Haft: This show is a dramedy, but we knew from the pitch that Olivia [Ronni Hawk’s character] was gonna die. And now we have a dead character who we all love and the kids all love and Ruby was in love with. How do we get back to that tone? You really have to be careful to be true and authentic to the feelings and to Ruby’s PTSD to not make it an after-school special.

Gonzalez: That’s what life is. Life is I think I’m doing well and then, all of a sudden, there’s a trigger.

Grief certainly is that way.
Gonzalez: My brother passed away about three years ago while we were on our second day of shooting [the 2017 film All Eyez On Me]. It was devastating. My coping mechanism was I stopped working for maybe an hour, and said, “Okay, let’s get back to work.” I’m in shock. You think you’re doing better, and all of a sudden you walk into a restaurant and you hear a song that he loved and you just lose it. That’s what we wanted to portray.

For me, personally, that’s what life was like. I would be thinking about a Friday quiz, or Oh my God, this girl’s going to be at the dance. All of a sudden, boom, there’s a shooting. Now your school is on lockdown. That’s why the tonal shift. It is difficult to accomplish that, but this is what real life is like.

We see it in the pilot. One moment they’re spying on a party dreaming of what high school is going to be like, and the next shots are fired. As they run away, they play a game guessing what the bullet calibers are. And they’re laughing.
Gonzalez: I was really good at guessing! And how many times have we spoken to kids of color who say, “Oh my God, we do the same thing!” That’s how you know you grew up where we grew up. We were fortunate enough to be in a room with writers of color, writers who understood this world. We all sat there and talked about what the show needed to be as authentic as possible. They’d bring in these amazing stories about their background. We had these two story consultants who were fantastic. One grew up in Watts; one grew up in Inglewood. They would tell us their stories. Sometimes they’re heartbreaking stories, sometimes they’re funny as hell. And that’s we wanted to imbue into these characters.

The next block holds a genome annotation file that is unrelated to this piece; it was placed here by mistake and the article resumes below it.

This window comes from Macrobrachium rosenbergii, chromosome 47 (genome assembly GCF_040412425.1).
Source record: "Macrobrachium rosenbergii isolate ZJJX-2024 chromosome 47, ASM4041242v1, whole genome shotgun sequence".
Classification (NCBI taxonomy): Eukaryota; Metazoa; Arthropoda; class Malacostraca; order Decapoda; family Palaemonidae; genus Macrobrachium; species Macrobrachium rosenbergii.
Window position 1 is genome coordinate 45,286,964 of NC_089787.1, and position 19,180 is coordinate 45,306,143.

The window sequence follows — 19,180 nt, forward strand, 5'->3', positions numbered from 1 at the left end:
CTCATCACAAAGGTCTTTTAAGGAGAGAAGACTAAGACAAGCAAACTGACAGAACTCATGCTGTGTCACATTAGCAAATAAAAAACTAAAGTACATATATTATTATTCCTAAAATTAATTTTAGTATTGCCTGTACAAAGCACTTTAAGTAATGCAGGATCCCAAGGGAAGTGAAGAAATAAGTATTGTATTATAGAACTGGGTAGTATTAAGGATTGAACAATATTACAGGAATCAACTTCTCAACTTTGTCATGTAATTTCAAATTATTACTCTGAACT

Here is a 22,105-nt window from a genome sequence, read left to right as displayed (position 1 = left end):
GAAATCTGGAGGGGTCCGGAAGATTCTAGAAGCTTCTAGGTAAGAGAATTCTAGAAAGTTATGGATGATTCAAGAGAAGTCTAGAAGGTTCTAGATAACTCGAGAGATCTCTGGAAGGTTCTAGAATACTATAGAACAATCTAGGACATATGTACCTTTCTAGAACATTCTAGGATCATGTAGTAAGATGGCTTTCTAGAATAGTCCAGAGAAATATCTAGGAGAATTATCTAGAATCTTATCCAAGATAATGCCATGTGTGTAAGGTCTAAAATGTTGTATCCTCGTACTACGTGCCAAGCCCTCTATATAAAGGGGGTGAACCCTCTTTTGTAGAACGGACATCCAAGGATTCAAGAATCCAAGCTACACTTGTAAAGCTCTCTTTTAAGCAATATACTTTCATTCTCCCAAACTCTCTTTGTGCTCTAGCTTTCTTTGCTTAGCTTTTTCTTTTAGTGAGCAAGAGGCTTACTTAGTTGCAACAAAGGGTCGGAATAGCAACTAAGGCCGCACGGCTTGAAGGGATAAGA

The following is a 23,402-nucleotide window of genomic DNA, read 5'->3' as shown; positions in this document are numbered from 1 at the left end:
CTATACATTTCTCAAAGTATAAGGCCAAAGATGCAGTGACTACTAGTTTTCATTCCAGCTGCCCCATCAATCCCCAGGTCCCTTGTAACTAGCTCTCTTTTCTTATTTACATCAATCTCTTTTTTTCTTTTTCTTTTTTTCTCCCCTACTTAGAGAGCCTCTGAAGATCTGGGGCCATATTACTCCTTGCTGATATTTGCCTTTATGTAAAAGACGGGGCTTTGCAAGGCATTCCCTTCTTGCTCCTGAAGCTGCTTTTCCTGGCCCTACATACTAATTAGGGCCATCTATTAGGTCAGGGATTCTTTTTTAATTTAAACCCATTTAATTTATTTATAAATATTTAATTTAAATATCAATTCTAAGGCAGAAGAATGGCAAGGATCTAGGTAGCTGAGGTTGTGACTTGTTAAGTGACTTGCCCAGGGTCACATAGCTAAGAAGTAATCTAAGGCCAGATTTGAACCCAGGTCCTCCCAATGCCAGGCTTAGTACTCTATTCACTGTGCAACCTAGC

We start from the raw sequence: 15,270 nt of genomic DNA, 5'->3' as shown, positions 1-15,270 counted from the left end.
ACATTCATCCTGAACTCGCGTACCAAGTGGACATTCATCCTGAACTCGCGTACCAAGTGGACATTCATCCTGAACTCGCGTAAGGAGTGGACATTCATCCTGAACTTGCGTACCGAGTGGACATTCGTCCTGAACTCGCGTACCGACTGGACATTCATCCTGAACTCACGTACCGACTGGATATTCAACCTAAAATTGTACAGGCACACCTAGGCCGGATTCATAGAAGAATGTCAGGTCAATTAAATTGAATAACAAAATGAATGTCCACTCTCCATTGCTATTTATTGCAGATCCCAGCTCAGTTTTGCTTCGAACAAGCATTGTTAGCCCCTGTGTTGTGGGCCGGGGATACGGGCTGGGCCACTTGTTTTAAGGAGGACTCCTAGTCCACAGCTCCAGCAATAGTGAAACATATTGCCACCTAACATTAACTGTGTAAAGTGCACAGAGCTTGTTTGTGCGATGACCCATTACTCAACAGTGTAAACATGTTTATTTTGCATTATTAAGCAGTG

Were all the show’s writers people of color?
Gonzalez: Obviously, you’re not trying to discriminate, but we wanted to have people who had connection to this world, who understood it. There’s a shorthand when you’re in a room and you’re saying something like, “Your comadre comes over” and they go, “Oh yeah, I get it.” It makes it so much easier. That’s why we did that in the room, but we also did that behind the camera. Our crew is like no other set I’ve ever been on. There are people of color everywhere and it’s beautiful. One of the things I’ve sang Lauren’s praises about is that, from day one, the goal was to create opportunity for those who don’t get the opportunity. And she did it.

One thing you hear a lot from other producers is that they’d love to hire more diverse writers, but they can’t find them. Was it hard?
Gonzalez: No, the talent is there. You just have to look. Before we were put in this position of hiring, we would hear that and I’d be like, “No! I’m right here! We’re waiting!” So I don’t buy it now. It’s hard finding talented writers, period. This is no diss to anyone out there. But it’s really hard to write! We probably read 200 to 250 people over the two years.

Haft: This show has a very unique tone and a very unique voice. You could be an amazing writer for a sitcom or an amazing writer for a drama, but do you have a relationship with the world? How can you connect to this material? There are some people that connect, like our story consultants Walter [Finnie] and Kyland [Turner]. We have other writers who might have not grown up in the inner city, but they have the connection to the material through life experiences.

Latinx Hollywood has been upset about Netflix’s cancellation of One Day at a Time. How do you view that as a Latino writer who also has a show on Netflix?